Why “Games as a Service” Could Suck

Todd Howard, head of Bethesda, said in an interview with GamesIndustry.biz, that Fallout 76 does not mark a shift in direction for the company. Said move being one to games that follow a games as a service model. However, on the other hand, Ubisoft Vice President Lionel Raynaud said the company is striving for games that continually serve up content, making a move toward more games as a service titles. It leads to a question of trust. Can we depend upon companies when they make statements declaring they will or won’t continue games as a service titles? And how reliable are games that identify as games as a service?

First, companies are always going to do what is best for their bottom line. I am not saying Howard is lying. Bethesda is a company known for single-player, offline experiences, and I doubt that will change. But, we also can’t discount how many titles the company publishes that fall under the games as a service umbrella. Fallout 76, Quake Champions, The Elder Scrolls: Legends, The Elder Scrolls Online, and Fallout Shelter all qualify, due to microtransactions and subscriptions. If you want to nitpick, you could argue that Fallout 4 dipped a toe in the water, due to it getting the smaller Workshop packs of add-ons

Ubisoft’s forthright take is the most plausible. They are going to keep doling out content in small doses, both free and paid, to keep people playing and making money. Yes, they are going to have their games fall under the games as a service header. But, with examples like The Division, For Honor, and Rainbow Six Siege, it is easier to tolerate such things. We have examples of what they have done in the past. We see it can mean a mix of free and paid updates. It becomes easier to accept.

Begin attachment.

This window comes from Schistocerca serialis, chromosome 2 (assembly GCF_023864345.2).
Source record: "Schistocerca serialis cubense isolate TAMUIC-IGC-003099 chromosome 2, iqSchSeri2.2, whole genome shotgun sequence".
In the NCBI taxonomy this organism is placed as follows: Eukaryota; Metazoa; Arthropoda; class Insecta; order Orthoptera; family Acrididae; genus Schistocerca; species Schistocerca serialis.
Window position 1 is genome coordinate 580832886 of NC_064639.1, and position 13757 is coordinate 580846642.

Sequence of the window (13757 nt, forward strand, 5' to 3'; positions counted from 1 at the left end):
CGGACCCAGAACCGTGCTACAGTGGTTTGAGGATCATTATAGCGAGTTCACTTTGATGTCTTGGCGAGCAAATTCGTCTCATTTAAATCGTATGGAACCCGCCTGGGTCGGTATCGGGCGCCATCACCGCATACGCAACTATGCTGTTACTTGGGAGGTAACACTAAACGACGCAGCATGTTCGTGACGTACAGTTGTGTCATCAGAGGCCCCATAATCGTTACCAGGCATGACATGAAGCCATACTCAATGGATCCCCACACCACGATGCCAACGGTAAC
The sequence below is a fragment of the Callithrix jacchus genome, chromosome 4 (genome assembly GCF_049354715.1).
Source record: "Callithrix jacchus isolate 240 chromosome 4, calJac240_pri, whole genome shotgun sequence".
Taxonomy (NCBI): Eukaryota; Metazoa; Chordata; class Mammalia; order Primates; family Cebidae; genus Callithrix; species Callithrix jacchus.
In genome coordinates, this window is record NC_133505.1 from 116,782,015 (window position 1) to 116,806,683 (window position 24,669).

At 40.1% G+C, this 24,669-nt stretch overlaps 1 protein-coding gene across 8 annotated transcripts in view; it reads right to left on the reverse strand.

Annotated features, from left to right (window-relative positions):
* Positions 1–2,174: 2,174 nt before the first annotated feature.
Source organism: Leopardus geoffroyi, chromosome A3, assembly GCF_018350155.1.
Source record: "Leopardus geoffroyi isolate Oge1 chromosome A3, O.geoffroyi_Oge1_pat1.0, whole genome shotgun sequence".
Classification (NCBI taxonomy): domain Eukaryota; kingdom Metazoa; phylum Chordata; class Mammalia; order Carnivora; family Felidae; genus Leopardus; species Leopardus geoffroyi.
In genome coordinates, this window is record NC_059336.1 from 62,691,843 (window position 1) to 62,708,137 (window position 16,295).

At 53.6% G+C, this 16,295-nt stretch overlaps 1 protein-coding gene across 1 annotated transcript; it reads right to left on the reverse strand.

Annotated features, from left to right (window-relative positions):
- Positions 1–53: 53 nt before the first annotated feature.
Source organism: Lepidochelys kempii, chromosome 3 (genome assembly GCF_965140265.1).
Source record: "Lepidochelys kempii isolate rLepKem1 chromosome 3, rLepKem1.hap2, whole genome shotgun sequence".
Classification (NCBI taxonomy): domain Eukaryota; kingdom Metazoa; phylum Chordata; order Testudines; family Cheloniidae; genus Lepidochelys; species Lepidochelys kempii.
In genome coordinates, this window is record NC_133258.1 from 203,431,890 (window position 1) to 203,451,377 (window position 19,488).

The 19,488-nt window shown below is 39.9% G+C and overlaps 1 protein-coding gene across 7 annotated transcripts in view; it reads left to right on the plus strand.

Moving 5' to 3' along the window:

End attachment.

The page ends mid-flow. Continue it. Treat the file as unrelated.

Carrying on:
Whether we can trust the games themselves is a whole different question with different criteria. It comes down to the kind of game, really. Let’s look at something like Rocket League or the upcoming Assassin’s Creed: Odyssey. Both of these have a games as a service approach, but in a way that encourages longevity and does not cost people on content. The base game is full of content included in the initial purchase price and can be played without some sort of constant connection to the internet. You can enjoy it, and any optional purchases you happen to make stick with you, even if the servers go down.

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With online only games as a service titles, things are much riskier. Investing in something like For Honor would probably be a mistake, because even though it is fun and Ubisoft keeps trying, it is floundering. Putting money into it doesn’t give you something you have for years. Fortnite is another one that, while hot, is not safe. The account locking move Sony pulled, where connecting an Epic Games account to a PlayStation 4 permanently tied it to Sony, is one way a game as a service title can be an issue. The fact that Fortnite is an online game where the fun stops when Epic stops supporting it is another. If a game relies on the internet, a lot more caution is required and distrust appears.

Games as a service will end up being the norm going forward. That means it will be up to players to do their due diligence. Know who the companies making and publishing the game are and see what their track record is like. Look at the kind of game you will be playing and how reliant it is on servers or elements beyond your control. Then, after some research, decide if it is worth spending money on or not.

Jenni Lada
Jenni Lada

Writing Team
Date: 07/11/2018

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